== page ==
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From: Peter Dimov (pdimov_at_[hidden])
Date: 2005-08-27 12:10:34

Matthias Kaeppler wrote:
> Hi,
> I was wondering why e.g. boost:shared_ptr has an explicit constructor.
> This makes automatic conversion from T* to shared_ptr<T> impossible.

Correct, the intent of the explicit constructor is to disable implicit
conversions from T*.

> The lack of the opposite conversion is covered by the FAQ and
> reasonable; however, I couldn't think of a good reason why I shouldn't
> be able to do something like this:
> std::set< boost::shared_ptr<Foo> > coll;
> coll.insert(new Foo);

One reason is that the pointer constructor assumes ownership of the pointer
and as such, it imposes the requirement that the pointer has to be

The design of shared_ptr is based on the premise that the user assumes the
responsibility of constructing the shared_ptr with a valid pointer (and not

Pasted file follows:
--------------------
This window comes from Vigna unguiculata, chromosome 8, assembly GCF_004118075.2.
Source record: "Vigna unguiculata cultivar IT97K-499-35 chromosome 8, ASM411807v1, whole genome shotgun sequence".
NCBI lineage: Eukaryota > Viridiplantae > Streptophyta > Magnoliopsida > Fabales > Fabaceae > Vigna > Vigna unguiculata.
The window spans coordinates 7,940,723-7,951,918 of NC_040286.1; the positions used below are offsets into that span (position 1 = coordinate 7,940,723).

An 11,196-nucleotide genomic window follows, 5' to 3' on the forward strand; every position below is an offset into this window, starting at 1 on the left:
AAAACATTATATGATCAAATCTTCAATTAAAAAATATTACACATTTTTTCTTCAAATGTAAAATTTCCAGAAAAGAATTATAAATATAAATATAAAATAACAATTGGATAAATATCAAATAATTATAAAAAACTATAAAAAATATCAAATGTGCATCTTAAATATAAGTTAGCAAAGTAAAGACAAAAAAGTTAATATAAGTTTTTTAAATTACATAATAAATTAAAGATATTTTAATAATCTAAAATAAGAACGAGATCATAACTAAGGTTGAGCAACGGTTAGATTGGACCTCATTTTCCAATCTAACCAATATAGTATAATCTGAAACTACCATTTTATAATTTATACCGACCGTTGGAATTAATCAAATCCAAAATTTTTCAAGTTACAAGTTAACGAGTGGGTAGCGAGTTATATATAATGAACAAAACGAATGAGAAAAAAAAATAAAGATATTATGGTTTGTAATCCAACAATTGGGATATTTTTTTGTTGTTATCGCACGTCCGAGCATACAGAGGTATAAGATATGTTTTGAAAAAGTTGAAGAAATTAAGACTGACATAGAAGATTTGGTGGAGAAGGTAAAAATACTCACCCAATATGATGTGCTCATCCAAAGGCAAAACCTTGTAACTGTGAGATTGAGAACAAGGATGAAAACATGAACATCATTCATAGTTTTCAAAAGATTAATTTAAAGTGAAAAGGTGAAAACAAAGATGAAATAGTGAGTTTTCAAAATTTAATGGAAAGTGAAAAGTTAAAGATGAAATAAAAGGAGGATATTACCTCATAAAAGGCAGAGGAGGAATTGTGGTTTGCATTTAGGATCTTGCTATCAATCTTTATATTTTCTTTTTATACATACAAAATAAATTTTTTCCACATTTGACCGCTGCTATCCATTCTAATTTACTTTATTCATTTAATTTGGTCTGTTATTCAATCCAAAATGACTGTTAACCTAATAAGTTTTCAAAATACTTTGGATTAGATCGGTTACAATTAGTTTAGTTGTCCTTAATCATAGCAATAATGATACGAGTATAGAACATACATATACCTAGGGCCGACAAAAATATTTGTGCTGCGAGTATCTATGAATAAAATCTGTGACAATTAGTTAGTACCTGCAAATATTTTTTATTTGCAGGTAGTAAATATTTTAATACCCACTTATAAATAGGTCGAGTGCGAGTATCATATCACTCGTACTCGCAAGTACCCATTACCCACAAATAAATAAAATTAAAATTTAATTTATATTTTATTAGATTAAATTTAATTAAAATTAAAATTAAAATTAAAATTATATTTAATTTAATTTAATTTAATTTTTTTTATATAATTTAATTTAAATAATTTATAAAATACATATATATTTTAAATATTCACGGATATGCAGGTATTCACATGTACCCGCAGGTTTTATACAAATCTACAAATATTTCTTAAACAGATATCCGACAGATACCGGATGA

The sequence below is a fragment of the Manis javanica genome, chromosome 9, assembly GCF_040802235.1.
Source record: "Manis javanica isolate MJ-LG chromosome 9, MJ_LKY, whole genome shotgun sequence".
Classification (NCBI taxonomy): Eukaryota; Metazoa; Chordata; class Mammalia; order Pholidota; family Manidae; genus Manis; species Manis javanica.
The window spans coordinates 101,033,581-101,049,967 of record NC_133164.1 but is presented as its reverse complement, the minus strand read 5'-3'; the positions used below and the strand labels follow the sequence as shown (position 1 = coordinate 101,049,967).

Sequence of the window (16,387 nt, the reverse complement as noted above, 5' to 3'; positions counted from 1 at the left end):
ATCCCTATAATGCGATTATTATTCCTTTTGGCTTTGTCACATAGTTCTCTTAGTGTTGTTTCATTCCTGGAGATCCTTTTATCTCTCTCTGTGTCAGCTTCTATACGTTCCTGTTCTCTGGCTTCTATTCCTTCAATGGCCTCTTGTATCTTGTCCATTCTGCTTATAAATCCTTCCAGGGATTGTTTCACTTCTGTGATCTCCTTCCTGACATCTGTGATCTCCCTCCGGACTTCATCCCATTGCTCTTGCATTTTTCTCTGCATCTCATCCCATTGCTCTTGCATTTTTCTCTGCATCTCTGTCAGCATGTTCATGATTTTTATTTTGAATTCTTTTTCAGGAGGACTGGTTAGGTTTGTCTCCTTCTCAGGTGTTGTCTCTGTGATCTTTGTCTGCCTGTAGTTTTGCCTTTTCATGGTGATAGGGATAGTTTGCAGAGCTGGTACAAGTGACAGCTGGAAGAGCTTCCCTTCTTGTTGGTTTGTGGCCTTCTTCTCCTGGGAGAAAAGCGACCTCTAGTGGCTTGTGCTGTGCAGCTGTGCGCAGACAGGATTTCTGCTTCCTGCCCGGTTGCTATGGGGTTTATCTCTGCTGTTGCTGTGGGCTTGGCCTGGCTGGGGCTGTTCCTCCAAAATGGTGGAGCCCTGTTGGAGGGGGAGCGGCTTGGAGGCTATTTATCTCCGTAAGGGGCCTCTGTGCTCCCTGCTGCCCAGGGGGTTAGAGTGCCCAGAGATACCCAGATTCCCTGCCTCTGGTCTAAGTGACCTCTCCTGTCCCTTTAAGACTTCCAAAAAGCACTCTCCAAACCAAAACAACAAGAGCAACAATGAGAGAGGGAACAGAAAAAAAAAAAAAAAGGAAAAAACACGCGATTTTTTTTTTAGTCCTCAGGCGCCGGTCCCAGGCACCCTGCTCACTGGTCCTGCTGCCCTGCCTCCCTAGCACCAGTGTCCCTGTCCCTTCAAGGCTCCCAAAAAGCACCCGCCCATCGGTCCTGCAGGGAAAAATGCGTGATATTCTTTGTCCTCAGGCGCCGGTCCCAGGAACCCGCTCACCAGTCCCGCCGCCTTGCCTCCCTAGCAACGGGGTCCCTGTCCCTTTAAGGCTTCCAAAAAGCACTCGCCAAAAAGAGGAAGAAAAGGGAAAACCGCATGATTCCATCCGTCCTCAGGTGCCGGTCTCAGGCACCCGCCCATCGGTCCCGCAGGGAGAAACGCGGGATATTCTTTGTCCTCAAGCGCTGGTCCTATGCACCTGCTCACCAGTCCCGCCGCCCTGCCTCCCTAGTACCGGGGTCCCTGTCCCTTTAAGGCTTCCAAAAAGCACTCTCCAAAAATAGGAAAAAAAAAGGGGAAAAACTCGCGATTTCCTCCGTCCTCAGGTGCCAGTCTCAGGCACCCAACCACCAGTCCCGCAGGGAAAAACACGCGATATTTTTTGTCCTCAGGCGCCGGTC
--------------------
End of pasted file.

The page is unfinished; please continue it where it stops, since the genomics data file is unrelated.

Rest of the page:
invalidating the pointer afterwards). In return, shared_ptr promises that
the rest of the operations are safe and the passed pointer will be deleted
exactly once, using its original type.

Therefore, when doing a code review, you have to concentrate on shared_ptr
constructors (and the reset alias). For this to be possible, you have to be
able to locate them easily. If shared_ptr had an implicit constructor, all
kinds of innocent statements of the form

coll.insert( p );

could potentially create a shared_ptr, making the review much harder.

For another reason, see the Best Practices section of the documentation.

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